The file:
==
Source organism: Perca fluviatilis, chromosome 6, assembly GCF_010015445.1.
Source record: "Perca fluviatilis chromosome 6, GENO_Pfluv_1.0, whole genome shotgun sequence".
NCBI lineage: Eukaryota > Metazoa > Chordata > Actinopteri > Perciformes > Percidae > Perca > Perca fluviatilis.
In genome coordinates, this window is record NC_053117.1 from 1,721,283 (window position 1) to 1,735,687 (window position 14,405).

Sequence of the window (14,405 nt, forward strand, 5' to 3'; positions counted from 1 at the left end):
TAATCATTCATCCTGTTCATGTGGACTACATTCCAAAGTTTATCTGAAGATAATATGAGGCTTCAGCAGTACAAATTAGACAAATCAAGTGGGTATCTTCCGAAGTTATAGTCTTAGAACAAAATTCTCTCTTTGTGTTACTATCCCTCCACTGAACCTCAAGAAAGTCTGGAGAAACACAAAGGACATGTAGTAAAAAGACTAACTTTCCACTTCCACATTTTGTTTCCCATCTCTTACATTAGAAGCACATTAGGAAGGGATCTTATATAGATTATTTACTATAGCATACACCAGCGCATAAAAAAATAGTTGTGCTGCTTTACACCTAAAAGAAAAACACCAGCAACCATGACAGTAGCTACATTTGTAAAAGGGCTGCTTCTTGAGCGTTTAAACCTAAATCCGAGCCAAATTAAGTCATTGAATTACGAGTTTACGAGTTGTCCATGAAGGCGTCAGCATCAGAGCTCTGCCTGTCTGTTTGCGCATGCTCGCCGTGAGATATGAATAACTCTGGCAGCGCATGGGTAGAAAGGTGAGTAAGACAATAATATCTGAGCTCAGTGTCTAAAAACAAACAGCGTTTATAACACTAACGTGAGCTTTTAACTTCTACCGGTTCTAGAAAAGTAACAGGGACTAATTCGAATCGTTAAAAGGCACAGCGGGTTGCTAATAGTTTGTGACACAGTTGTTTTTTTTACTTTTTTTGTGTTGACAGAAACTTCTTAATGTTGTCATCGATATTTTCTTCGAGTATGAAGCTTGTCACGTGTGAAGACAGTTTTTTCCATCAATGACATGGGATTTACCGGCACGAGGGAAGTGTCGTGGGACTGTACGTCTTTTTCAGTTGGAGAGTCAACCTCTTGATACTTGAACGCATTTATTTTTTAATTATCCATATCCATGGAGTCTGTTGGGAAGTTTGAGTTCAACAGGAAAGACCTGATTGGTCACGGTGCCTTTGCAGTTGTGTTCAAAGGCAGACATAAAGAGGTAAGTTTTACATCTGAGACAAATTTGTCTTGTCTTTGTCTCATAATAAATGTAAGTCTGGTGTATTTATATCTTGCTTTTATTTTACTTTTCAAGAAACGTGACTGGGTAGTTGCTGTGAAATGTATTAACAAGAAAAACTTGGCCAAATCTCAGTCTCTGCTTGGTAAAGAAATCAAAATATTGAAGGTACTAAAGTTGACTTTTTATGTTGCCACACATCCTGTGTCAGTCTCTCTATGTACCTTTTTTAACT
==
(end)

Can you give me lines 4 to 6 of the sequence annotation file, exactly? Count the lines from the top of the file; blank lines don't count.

In genome coordinates, this window is record NC_053117.1 from 1,721,283 (window position 1) to 1,735,687 (window position 14,405).

Sequence of the window (14,405 nt, forward strand, 5' to 3'; positions counted from 1 at the left end):
TAATCATTCATCCTGTTCATGTGGACTACATTCCAAAGTTTATCTGAAGATAATATGAGGCTTCAGCAGTACAAATTAGACAAATCAAGTGGGTATCTTCCGAAGTTATAGTCTTAGAACAAAATTCTCTCTTTGTGTTACTATCCCTCCACTGAACCTCAAGAAAGTCTGGAGAAACACAAAGGACATGTAGTAAAAAGACTAACTTTCCACTTCCACATTTTGTTTCCCATCTCTTACATTAGAAGCACATTAGGAAGGGATCTTATATAGATTATTTACTATAGCATACACCAGCGCATAAAAAAATAGTTGTGCTGCTTTACACCTAAAAGAAAAACACCAGCAACCATGACAGTAGCTACATTTGTAAAAGGGCTGCTTCTTGAGCGTTTAAACCTAAATCCGAGCCAAATTAAGTCATTGAATTACGAGTTTACGAGTTGTCCATGAAGGCGTCAGCATCAGAGCTCTGCCTGTCTGTTTGCGCATGCTCGCCGTGAGATATGAATAACTCTGGCAGCGCATGGGTAGAAAGGTGAGTAAGACAATAATATCTGAGCTCAGTGTCTAAAAACAAACAGCGTTTATAACACTAACGTGAGCTTTTAACTTCTACCGGTTCTAGAAAAGTAACAGGGACTAATTCGAATCGTTAAAAGGCACAGCGGGTTGCTAATAGTTTGTGACACAGTTGTTTTTTTTACTTTTTTTGTGTTGACAGAAACTTCTTAATGTTGTCATCGATATTTTCTTCGAGTATGAAGCTTGTCACGTGTGAAGACAGTTTTTTCCATCAATGACATGGGATTTACCGGCACGAGGGAAGTGTCGTGGGACTGTACGTCTTTTTCAGTTGGAGAGTCAACCTCTTGATACTTGAACGCATTTATTTTTTAATTATCCATATCCATGGAGTCTGTTGGGAAGTTTGAGTTCAACAGGAAAGACCTGATTGGTCACGGTGCCTTTGCAGTTGTGTTCAAAGGCAGACATAAAGAGGTAAGTTTTACATCTGAGACAAATTTGTCTTGTCTTTGTCTCATAATAAATGTAAGTCTGGTGTATTTATATCTTGCTTTTATTTTACTTTTCAAGAAACGTGACTGGGTAGTTGCTGTGAAATGTATTAACAAGAAAAACTTGGCCAAATCTCAGTCTCTGCTTGGTAAAGAAATCAAAATATTGAAGGTACTAAAGTTGACTTTTTATGTTGCCACACATCCTGTGTCAGTCTCTCTATGTACCTTTTTTAACT